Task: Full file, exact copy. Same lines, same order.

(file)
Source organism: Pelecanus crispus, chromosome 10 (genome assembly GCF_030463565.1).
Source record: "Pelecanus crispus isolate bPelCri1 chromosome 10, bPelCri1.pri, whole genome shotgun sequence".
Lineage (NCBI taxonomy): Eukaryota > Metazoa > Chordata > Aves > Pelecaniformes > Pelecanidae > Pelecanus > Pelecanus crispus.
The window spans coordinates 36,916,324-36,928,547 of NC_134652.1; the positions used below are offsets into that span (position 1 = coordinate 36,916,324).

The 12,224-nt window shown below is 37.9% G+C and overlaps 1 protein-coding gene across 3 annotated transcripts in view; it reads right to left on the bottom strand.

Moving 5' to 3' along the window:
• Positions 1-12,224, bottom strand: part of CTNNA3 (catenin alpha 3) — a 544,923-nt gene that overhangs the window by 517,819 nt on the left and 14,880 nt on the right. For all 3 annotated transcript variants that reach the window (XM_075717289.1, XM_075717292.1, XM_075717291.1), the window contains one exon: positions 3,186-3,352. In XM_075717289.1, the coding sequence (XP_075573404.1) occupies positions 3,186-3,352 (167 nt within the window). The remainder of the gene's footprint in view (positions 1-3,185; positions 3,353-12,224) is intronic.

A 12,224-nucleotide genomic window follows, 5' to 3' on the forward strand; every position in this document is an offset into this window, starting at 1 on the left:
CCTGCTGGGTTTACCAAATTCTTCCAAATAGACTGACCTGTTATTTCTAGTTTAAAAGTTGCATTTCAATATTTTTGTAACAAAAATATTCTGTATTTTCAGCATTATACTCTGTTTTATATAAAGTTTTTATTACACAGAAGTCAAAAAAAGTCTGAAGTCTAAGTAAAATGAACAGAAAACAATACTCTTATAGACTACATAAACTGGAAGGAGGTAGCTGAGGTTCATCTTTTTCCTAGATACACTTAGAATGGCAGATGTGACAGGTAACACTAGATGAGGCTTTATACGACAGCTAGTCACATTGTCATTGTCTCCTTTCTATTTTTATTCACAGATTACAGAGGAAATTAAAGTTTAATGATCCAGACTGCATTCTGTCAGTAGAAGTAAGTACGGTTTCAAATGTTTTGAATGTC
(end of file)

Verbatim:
Source organism: Pelecanus crispus, chromosome 10 (genome assembly GCF_030463565.1).
Source record: "Pelecanus crispus isolate bPelCri1 chromosome 10, bPelCri1.pri, whole genome shotgun sequence".
Lineage (NCBI taxonomy): Eukaryota > Metazoa > Chordata > Aves > Pelecaniformes > Pelecanidae > Pelecanus > Pelecanus crispus.
The window spans coordinates 36,916,324-36,928,547 of NC_134652.1; the positions used below are offsets into that span (position 1 = coordinate 36,916,324).

The 12,224-nt window shown below is 37.9% G+C and overlaps 1 protein-coding gene across 3 annotated transcripts in view; it reads right to left on the bottom strand.

Moving 5' to 3' along the window:
• Positions 1-12,224, bottom strand: part of CTNNA3 (catenin alpha 3) — a 544,923-nt gene that overhangs the window by 517,819 nt on the left and 14,880 nt on the right. For all 3 annotated transcript variants that reach the window (XM_075717289.1, XM_075717292.1, XM_075717291.1), the window contains one exon: positions 3,186-3,352. In XM_075717289.1, the coding sequence (XP_075573404.1) occupies positions 3,186-3,352 (167 nt within the window). The remainder of the gene's footprint in view (positions 1-3,185; positions 3,353-12,224) is intronic.

A 12,224-nucleotide genomic window follows, 5' to 3' on the forward strand; every position in this document is an offset into this window, starting at 1 on the left:
CCTGCTGGGTTTACCAAATTCTTCCAAATAGACTGACCTGTTATTTCTAGTTTAAAAGTTGCATTTCAATATTTTTGTAACAAAAATATTCTGTATTTTCAGCATTATACTCTGTTTTATATAAAGTTTTTATTACACAGAAGTCAAAAAAAGTCTGAAGTCTAAGTAAAATGAACAGAAAACAATACTCTTATAGACTACATAAACTGGAAGGAGGTAGCTGAGGTTCATCTTTTTCCTAGATACACTTAGAATGGCAGATGTGACAGGTAACACTAGATGAGGCTTTATACGACAGCTAGTCACATTGTCATTGTCTCCTTTCTATTTTTATTCACAGATTACAGAGGAAATTAAAGTTTAATGATCCAGACTGCATTCTGTCAGTAGAAGTAAGTACGGTTTCAAATGTTTTGAATGTC